AAA= Sales Amazingly good for a short period of time then drastically drops down.



Blappo said:
jammy2211 said:

Other then the softwares appeal, a big reason is Nintendo's marketing. I've seen TV adds for stuff like Animal Crossing DS and New Super Mario Bros 3 years after they were released, thats the key thing. I'm not sure if third parties could attempt something like this though, as that sort of marketing budget is hard to justify without trying to sell consoles

Advertising an older game is more cost effective for Nintendo than it is for a 3rd party publisher.  Nintendo is the console maker, publisher and developer of their game so they get to keep the approx. $30 a publisher would take in.  Plus the commercial also advertises the Wii or DS.  A 3rd party publisher will still take in the same $30 but they will need to pay Nintendo a licensing fee and a royalty fee to the developers.  So their return on each additional copy of software sold due to advertising will be a lot less than Nintendo's cut.

 

 

 Thats pretty much what I was saying :/.

 Third parties work-around seems to be getting games with well known brand names, they don't need advertising as any Joe Public knows what Star Wars or Resident Evil is, and I'd guess alot of the Wii audience just buy games as 'shelf' purchases. They don't follow the internet hype, look at the metacritic score and debate the best possible release that month, they go in the shop and see what takes their eye. The only added expense for a publisher then is buying the best store spaces - and maybe license fees.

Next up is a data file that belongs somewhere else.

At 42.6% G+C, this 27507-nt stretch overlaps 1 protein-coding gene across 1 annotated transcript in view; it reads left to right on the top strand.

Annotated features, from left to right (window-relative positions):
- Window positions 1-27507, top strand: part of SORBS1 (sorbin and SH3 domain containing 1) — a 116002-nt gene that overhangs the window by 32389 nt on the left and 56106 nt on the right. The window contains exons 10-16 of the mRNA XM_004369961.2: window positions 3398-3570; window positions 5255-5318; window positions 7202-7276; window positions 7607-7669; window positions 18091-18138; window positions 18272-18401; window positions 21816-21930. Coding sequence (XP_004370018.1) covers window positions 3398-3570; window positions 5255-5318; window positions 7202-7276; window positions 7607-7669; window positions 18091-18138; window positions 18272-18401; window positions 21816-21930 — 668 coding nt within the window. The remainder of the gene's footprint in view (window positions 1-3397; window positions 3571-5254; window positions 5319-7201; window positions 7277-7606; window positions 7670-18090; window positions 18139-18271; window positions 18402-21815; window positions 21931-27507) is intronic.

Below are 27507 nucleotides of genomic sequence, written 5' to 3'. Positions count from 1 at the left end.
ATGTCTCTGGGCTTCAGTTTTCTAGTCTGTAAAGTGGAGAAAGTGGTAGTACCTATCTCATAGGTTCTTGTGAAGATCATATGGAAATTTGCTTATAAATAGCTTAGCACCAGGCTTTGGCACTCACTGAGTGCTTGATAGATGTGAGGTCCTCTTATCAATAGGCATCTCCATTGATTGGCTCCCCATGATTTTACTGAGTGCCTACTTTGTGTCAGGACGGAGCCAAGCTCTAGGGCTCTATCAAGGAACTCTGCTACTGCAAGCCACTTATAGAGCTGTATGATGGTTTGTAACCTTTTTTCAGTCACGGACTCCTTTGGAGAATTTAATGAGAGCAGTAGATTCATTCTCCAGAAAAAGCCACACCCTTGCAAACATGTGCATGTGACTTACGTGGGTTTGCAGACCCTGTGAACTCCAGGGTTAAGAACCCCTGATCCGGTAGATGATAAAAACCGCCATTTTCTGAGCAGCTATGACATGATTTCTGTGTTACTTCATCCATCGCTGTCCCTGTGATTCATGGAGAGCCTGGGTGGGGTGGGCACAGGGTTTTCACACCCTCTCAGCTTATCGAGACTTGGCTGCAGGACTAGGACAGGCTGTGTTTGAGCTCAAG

This year I think the biggest third party Wii hits are going to be licensed software, or stuff with some sort of brand name. It gets around the whole advertising issue, makes your software stand out etc.

 The other thing we'll see is big money spent on trying to establish these brands - we're guranteed to see another de Blob, Boom Blox, Shaun White's etc because the money spent marketing them will be expected to not be needed for the sequel. I look forward to seeing what EA do with their Fitness game.



Nintendo understands what the market wants and reacts to it. That is the one and only way to make a successful product. Know your market, cater to it.



You do not have the right to never be offended.

I'd say it's because Nintendo titles are so unique.

There is really nothing out there like Nintendo games, and with 30 years of high quality titles behind them, people know when they buy something that says Nintendo on it, it will be quality.